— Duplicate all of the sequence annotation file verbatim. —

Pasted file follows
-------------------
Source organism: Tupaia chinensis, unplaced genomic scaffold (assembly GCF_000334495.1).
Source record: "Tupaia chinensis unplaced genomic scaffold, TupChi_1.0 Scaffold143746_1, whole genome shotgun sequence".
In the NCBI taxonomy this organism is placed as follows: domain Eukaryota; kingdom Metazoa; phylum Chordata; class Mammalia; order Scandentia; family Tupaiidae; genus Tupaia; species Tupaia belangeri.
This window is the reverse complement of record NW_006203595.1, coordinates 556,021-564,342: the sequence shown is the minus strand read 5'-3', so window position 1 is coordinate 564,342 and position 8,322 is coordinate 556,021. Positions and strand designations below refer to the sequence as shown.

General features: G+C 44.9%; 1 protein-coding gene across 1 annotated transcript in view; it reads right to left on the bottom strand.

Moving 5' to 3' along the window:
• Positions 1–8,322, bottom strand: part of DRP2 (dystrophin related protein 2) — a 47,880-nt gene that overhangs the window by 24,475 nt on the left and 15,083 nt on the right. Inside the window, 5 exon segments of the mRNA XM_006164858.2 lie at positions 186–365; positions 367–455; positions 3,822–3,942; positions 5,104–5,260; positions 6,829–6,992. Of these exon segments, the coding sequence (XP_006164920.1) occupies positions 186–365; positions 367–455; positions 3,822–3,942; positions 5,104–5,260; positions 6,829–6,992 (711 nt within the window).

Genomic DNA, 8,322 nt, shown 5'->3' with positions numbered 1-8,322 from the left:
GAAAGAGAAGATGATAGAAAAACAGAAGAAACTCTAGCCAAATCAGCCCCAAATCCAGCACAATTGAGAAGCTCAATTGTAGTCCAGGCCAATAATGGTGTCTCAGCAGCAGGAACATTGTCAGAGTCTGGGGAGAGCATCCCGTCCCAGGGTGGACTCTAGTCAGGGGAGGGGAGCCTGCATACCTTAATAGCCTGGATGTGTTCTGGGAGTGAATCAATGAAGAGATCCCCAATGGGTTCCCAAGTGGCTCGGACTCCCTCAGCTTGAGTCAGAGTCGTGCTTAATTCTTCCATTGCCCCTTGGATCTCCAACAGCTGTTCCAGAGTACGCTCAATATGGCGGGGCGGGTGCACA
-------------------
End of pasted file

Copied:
Source organism: Tupaia chinensis, unplaced genomic scaffold (assembly GCF_000334495.1).
Source record: "Tupaia chinensis unplaced genomic scaffold, TupChi_1.0 Scaffold143746_1, whole genome shotgun sequence".
In the NCBI taxonomy this organism is placed as follows: domain Eukaryota; kingdom Metazoa; phylum Chordata; class Mammalia; order Scandentia; family Tupaiidae; genus Tupaia; species Tupaia belangeri.
This window is the reverse complement of record NW_006203595.1, coordinates 556,021-564,342: the sequence shown is the minus strand read 5'-3', so window position 1 is coordinate 564,342 and position 8,322 is coordinate 556,021. Positions and strand designations below refer to the sequence as shown.

General features: G+C 44.9%; 1 protein-coding gene across 1 annotated transcript in view; it reads right to left on the bottom strand.

Moving 5' to 3' along the window:
• Positions 1–8,322, bottom strand: part of DRP2 (dystrophin related protein 2) — a 47,880-nt gene that overhangs the window by 24,475 nt on the left and 15,083 nt on the right. Inside the window, 5 exon segments of the mRNA XM_006164858.2 lie at positions 186–365; positions 367–455; positions 3,822–3,942; positions 5,104–5,260; positions 6,829–6,992. Of these exon segments, the coding sequence (XP_006164920.1) occupies positions 186–365; positions 367–455; positions 3,822–3,942; positions 5,104–5,260; positions 6,829–6,992 (711 nt within the window).

Genomic DNA, 8,322 nt, shown 5'->3' with positions numbered 1-8,322 from the left:
GAAAGAGAAGATGATAGAAAAACAGAAGAAACTCTAGCCAAATCAGCCCCAAATCCAGCACAATTGAGAAGCTCAATTGTAGTCCAGGCCAATAATGGTGTCTCAGCAGCAGGAACATTGTCAGAGTCTGGGGAGAGCATCCCGTCCCAGGGTGGACTCTAGTCAGGGGAGGGGAGCCTGCATACCTTAATAGCCTGGATGTGTTCTGGGAGTGAATCAATGAAGAGATCCCCAATGGGTTCCCAAGTGGCTCGGACTCCCTCAGCTTGAGTCAGAGTCGTGCTTAATTCTTCCATTGCCCCTTGGATCTCCAACAGCTGTTCCAGAGTACGCTCAATATGGCGGGGCGGGTGCACA